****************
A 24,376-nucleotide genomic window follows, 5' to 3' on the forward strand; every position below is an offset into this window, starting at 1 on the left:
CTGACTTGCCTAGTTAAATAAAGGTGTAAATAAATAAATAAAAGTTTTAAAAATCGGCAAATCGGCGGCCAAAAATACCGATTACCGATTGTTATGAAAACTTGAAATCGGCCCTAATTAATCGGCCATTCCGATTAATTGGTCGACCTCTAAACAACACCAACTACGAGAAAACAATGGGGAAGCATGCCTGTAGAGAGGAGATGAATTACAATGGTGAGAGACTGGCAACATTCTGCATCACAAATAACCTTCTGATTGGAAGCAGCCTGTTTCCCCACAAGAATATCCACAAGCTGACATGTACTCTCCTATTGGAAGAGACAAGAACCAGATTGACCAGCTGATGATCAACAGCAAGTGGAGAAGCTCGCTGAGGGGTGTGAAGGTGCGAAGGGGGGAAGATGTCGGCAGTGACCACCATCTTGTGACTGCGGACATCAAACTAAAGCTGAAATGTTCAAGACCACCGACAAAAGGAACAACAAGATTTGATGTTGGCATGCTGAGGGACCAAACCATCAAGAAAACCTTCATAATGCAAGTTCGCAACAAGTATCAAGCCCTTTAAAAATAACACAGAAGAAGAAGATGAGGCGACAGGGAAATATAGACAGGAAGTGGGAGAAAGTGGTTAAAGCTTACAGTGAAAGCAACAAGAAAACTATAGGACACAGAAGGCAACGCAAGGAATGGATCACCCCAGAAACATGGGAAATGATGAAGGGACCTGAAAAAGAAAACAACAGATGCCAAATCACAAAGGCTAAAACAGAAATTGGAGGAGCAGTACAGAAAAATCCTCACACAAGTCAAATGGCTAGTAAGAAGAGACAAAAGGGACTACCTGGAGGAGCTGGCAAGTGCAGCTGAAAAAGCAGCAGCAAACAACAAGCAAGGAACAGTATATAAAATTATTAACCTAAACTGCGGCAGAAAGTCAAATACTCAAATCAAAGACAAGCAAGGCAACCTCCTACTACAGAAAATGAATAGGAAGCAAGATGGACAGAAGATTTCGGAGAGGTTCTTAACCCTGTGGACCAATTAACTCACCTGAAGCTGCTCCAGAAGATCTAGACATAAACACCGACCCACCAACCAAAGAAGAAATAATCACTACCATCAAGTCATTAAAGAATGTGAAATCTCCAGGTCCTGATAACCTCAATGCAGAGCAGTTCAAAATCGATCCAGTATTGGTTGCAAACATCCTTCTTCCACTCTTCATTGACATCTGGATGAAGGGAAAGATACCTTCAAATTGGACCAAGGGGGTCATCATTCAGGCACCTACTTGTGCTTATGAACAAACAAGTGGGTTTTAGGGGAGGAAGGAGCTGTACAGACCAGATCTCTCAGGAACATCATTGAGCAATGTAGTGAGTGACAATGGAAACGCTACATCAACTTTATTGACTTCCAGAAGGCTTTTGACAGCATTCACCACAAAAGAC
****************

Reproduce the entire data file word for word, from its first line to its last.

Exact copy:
A 24,376-nucleotide genomic window follows, 5' to 3' on the forward strand; every position below is an offset into this window, starting at 1 on the left:
CTGACTTGCCTAGTTAAATAAAGGTGTAAATAAATAAATAAAAGTTTTAAAAATCGGCAAATCGGCGGCCAAAAATACCGATTACCGATTGTTATGAAAACTTGAAATCGGCCCTAATTAATCGGCCATTCCGATTAATTGGTCGACCTCTAAACAACACCAACTACGAGAAAACAATGGGGAAGCATGCCTGTAGAGAGGAGATGAATTACAATGGTGAGAGACTGGCAACATTCTGCATCACAAATAACCTTCTGATTGGAAGCAGCCTGTTTCCCCACAAGAATATCCACAAGCTGACATGTACTCTCCTATTGGAAGAGACAAGAACCAGATTGACCAGCTGATGATCAACAGCAAGTGGAGAAGCTCGCTGAGGGGTGTGAAGGTGCGAAGGGGGGAAGATGTCGGCAGTGACCACCATCTTGTGACTGCGGACATCAAACTAAAGCTGAAATGTTCAAGACCACCGACAAAAGGAACAACAAGATTTGATGTTGGCATGCTGAGGGACCAAACCATCAAGAAAACCTTCATAATGCAAGTTCGCAACAAGTATCAAGCCCTTTAAAAATAACACAGAAGAAGAAGATGAGGCGACAGGGAAATATAGACAGGAAGTGGGAGAAAGTGGTTAAAGCTTACAGTGAAAGCAACAAGAAAACTATAGGACACAGAAGGCAACGCAAGGAATGGATCACCCCAGAAACATGGGAAATGATGAAGGGACCTGAAAAAGAAAACAACAGATGCCAAATCACAAAGGCTAAAACAGAAATTGGAGGAGCAGTACAGAAAAATCCTCACACAAGTCAAATGGCTAGTAAGAAGAGACAAAAGGGACTACCTGGAGGAGCTGGCAAGTGCAGCTGAAAAAGCAGCAGCAAACAACAAGCAAGGAACAGTATATAAAATTATTAACCTAAACTGCGGCAGAAAGTCAAATACTCAAATCAAAGACAAGCAAGGCAACCTCCTACTACAGAAAATGAATAGGAAGCAAGATGGACAGAAGATTTCGGAGAGGTTCTTAACCCTGTGGACCAATTAACTCACCTGAAGCTGCTCCAGAAGATCTAGACATAAACACCGACCCACCAACCAAAGAAGAAATAATCACTACCATCAAGTCATTAAAGAATGTGAAATCTCCAGGTCCTGATAACCTCAATGCAGAGCAGTTCAAAATCGATCCAGTATTGGTTGCAAACATCCTTCTTCCACTCTTCATTGACATCTGGATGAAGGGAAAGATACCTTCAAATTGGACCAAGGGGGTCATCATTCAGGCACCTACTTGTGCTTATGAACAAACAAGTGGGTTTTAGGGGAGGAAGGAGCTGTACAGACCAGATCTCTCAGGAACATCATTGAGCAATGTAGTGAGTGACAATGGAAACGCTACATCAACTTTATTGACTTCCAGAAGGCTTTTGACAGCATTCACCACAAAAGAC